You may remember Paul Wilson’s idea for a permaculture food forest at Blackstone Park that we published a couple of weeks ago. Now the idea is getting support from the Ottawa Stewardship Council (OSC), a local volunteer organization that promotes and maintains healthy environments.
From their web site:
“It’s a July summer day in Stittsville only three years from now. In the new, open-to-the-sky hardscape of a new neighbourhood people naturally converge on Blackstone Park with its splash pad, tennis courts, children’s play area, and wood chip pathways that lead to cooling green space. Walking between the soccer fields many are drawn to the bright flowers, sounds of birds, and dancing butterflies at the southern edge of the park. The path meanders into an oasis: a meadow set with young saplings of oak, butternut, and hickory that promise a future harvest. The licorice smell of elderberry blossoms fills the air. Fruit has started to set on the wild blackberries, raspberries, and grape vines. Pollinators flit among the flowers. People sit on the benches to relax, children chase butterflies, blood pressures lower, a sense of well-being pervades.
We support Community Champion Paul Wilson in his goal to create a food forest area within the new Blackstone Park. “
The group’s chair, Janet Mason, has written a letter of support to the City outlining why the council support the idea. (You can download the PDF document here.) Some highlights:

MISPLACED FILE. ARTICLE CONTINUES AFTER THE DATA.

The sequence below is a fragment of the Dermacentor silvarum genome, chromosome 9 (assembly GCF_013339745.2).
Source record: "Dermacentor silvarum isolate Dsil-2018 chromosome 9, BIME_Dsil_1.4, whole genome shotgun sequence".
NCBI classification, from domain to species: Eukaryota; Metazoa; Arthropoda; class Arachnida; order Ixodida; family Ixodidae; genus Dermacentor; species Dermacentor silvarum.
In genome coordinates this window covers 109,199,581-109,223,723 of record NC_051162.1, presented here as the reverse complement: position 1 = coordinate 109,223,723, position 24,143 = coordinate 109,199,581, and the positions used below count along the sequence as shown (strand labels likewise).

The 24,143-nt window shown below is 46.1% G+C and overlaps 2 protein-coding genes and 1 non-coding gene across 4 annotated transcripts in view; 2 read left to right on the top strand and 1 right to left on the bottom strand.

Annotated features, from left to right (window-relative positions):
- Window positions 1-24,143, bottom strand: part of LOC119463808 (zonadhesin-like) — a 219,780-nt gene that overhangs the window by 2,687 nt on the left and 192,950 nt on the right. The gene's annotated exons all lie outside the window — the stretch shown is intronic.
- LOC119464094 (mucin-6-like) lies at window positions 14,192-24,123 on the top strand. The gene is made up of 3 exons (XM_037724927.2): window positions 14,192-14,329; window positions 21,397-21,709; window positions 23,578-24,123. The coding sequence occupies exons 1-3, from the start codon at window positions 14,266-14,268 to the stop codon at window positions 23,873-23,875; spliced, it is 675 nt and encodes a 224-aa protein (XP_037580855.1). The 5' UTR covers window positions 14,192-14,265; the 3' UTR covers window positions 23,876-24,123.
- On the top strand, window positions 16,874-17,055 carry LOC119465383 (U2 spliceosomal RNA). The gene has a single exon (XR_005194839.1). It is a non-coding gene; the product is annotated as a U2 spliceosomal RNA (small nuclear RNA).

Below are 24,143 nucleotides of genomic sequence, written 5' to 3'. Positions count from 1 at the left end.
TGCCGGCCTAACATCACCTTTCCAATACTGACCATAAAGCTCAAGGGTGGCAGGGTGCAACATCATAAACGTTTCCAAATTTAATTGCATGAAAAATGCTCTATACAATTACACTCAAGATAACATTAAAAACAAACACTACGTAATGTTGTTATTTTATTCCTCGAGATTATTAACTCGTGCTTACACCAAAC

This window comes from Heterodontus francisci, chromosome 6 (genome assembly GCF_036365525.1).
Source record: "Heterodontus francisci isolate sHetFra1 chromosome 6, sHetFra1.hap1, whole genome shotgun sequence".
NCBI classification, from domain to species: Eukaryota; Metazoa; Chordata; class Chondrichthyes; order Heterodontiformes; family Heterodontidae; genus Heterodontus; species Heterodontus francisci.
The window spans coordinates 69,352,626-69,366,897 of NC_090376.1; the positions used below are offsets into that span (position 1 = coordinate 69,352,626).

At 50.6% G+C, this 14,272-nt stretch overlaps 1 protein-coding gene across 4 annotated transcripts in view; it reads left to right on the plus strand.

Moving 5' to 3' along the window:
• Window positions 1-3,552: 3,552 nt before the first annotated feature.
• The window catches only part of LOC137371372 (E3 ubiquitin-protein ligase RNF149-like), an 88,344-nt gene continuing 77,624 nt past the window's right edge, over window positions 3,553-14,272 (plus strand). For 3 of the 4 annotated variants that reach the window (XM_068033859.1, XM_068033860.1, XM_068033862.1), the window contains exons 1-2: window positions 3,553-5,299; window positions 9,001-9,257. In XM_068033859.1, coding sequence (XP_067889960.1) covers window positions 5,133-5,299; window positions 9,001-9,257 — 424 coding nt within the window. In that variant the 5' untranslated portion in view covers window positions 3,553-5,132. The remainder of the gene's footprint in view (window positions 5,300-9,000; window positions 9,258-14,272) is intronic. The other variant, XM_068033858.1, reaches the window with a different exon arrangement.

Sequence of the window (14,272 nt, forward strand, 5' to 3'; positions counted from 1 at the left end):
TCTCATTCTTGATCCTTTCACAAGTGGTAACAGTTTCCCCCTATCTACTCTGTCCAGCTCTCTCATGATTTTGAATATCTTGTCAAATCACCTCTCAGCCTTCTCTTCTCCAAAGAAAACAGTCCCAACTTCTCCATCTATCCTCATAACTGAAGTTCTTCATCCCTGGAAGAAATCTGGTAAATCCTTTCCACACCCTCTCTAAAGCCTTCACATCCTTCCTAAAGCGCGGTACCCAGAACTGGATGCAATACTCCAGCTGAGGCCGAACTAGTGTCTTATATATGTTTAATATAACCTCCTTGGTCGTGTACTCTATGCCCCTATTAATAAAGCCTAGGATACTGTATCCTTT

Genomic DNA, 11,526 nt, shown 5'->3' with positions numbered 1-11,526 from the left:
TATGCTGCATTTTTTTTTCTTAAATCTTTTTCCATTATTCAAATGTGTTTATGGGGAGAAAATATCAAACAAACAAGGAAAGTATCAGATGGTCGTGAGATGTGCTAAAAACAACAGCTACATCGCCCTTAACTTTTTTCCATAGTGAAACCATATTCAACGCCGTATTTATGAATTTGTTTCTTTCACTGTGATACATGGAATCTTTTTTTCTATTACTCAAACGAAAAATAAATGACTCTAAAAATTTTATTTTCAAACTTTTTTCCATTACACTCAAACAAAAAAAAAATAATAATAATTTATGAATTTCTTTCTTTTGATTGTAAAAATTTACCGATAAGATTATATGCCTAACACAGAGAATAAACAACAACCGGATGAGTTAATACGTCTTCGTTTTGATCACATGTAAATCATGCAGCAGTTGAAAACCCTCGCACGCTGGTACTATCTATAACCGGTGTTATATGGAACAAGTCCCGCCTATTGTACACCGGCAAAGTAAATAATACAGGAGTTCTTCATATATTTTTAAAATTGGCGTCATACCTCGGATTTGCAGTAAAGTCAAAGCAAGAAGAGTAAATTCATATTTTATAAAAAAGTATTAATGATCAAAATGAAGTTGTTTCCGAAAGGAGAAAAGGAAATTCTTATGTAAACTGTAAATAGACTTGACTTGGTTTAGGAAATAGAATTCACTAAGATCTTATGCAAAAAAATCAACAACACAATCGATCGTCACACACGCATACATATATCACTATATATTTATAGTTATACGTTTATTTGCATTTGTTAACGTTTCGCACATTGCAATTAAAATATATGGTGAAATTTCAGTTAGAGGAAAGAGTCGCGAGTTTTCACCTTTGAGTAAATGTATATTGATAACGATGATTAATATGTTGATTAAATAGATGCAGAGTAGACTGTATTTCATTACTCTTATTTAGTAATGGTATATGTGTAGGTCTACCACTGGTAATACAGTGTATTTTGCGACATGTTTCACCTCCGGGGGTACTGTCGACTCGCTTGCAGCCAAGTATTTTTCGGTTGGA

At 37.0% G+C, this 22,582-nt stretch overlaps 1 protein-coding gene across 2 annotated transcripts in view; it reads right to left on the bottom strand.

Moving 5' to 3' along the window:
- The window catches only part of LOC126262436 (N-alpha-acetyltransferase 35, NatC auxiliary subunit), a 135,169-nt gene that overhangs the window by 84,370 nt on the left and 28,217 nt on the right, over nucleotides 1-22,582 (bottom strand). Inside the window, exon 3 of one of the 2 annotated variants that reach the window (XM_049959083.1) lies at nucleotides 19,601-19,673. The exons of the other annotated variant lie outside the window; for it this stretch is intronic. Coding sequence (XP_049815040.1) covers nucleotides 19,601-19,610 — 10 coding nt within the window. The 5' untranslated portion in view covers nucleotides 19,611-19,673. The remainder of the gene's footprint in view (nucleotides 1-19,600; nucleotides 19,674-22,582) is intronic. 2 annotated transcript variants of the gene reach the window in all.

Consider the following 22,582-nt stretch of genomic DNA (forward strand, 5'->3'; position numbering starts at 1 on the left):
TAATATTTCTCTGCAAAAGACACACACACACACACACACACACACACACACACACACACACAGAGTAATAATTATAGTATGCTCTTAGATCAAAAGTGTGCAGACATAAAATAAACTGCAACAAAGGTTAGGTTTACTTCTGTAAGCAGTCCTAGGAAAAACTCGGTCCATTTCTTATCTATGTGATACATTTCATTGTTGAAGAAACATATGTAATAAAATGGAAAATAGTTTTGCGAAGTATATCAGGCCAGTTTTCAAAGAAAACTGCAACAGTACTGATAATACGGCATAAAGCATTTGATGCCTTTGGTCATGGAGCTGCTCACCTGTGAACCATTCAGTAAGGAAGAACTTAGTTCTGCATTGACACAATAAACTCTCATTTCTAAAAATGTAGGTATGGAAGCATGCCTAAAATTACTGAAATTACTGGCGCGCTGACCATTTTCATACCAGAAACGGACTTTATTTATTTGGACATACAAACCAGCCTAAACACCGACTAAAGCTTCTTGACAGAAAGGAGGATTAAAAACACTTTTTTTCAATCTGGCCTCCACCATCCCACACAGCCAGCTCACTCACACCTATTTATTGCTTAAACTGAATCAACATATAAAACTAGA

“The OSC can work with the BFCCA to obtain grants that pay for the trees, shrubs, seeds, benches, and interpretive signs at no cost to the City,” writes Mason. “Best of all, this bold vision for a natural, edible area within a new suburban park will benefit the nascent Blackstone community early on and long into the future. It will also be a focus for community stewardship and collaboration, and serve as an example for other new neighbourhoods to follow…”
“In the recent survey conducted by the Blackstone Fernbank Crossing Community
Association, “Natural Environment” was rated as the most highly valuable aspect of the
park by more respondents (97 out of 183) over any other category. “Over 36% (79 out of 216) rated having a permaculture/food forest area in the park as Very Important or
Somewhat Important. Both of these desires can be accommodated in the same area with
no impact on other planned facilities or on the cost of the park…”
The council is already involved in two partnerships in the Stittsville area:
- A partnership with Sacred Heart High School to care for the Kemp Woodland.
- A partnership with Carleton University, the Friends of the Carp River, and the Mississippi Valley Conservation Authority on a study of the Carp River.
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